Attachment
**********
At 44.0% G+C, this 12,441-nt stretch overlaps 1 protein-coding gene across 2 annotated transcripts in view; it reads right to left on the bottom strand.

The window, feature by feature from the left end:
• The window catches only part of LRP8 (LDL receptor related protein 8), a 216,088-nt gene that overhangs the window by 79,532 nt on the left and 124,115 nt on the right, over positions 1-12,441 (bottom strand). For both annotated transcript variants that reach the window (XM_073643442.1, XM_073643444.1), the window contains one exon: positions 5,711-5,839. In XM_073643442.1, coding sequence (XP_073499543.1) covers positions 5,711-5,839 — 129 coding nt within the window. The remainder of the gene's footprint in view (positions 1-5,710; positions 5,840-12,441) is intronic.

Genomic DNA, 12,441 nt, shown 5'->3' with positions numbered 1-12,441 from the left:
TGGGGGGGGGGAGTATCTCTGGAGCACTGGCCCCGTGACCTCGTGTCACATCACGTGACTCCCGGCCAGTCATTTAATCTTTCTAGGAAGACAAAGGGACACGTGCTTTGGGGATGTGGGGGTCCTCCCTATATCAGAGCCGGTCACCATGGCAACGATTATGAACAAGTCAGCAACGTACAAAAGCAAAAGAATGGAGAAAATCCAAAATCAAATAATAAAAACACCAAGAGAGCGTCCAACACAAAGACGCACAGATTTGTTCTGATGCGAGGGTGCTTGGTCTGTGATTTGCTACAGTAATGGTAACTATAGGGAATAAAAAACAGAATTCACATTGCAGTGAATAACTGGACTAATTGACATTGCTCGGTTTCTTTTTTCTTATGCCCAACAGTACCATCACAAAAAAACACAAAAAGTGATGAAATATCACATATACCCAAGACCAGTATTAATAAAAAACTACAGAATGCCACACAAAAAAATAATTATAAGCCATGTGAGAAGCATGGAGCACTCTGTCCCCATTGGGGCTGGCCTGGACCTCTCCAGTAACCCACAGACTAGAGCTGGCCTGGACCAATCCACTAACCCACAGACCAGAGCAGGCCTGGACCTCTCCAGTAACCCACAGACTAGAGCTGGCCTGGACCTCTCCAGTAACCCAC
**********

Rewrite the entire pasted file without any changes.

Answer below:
At 44.0% G+C, this 12,441-nt stretch overlaps 1 protein-coding gene across 2 annotated transcripts in view; it reads right to left on the bottom strand.

The window, feature by feature from the left end:
• The window catches only part of LRP8 (LDL receptor related protein 8), a 216,088-nt gene that overhangs the window by 79,532 nt on the left and 124,115 nt on the right, over positions 1-12,441 (bottom strand). For both annotated transcript variants that reach the window (XM_073643442.1, XM_073643444.1), the window contains one exon: positions 5,711-5,839. In XM_073643442.1, coding sequence (XP_073499543.1) covers positions 5,711-5,839 — 129 coding nt within the window. The remainder of the gene's footprint in view (positions 1-5,710; positions 5,840-12,441) is intronic.

Genomic DNA, 12,441 nt, shown 5'->3' with positions numbered 1-12,441 from the left:
TGGGGGGGGGGAGTATCTCTGGAGCACTGGCCCCGTGACCTCGTGTCACATCACGTGACTCCCGGCCAGTCATTTAATCTTTCTAGGAAGACAAAGGGACACGTGCTTTGGGGATGTGGGGGTCCTCCCTATATCAGAGCCGGTCACCATGGCAACGATTATGAACAAGTCAGCAACGTACAAAAGCAAAAGAATGGAGAAAATCCAAAATCAAATAATAAAAACACCAAGAGAGCGTCCAACACAAAGACGCACAGATTTGTTCTGATGCGAGGGTGCTTGGTCTGTGATTTGCTACAGTAATGGTAACTATAGGGAATAAAAAACAGAATTCACATTGCAGTGAATAACTGGACTAATTGACATTGCTCGGTTTCTTTTTTCTTATGCCCAACAGTACCATCACAAAAAAACACAAAAAGTGATGAAATATCACATATACCCAAGACCAGTATTAATAAAAAACTACAGAATGCCACACAAAAAAATAATTATAAGCCATGTGAGAAGCATGGAGCACTCTGTCCCCATTGGGGCTGGCCTGGACCTCTCCAGTAACCCACAGACTAGAGCTGGCCTGGACCAATCCACTAACCCACAGACCAGAGCAGGCCTGGACCTCTCCAGTAACCCACAGACTAGAGCTGGCCTGGACCTCTCCAGTAACCCAC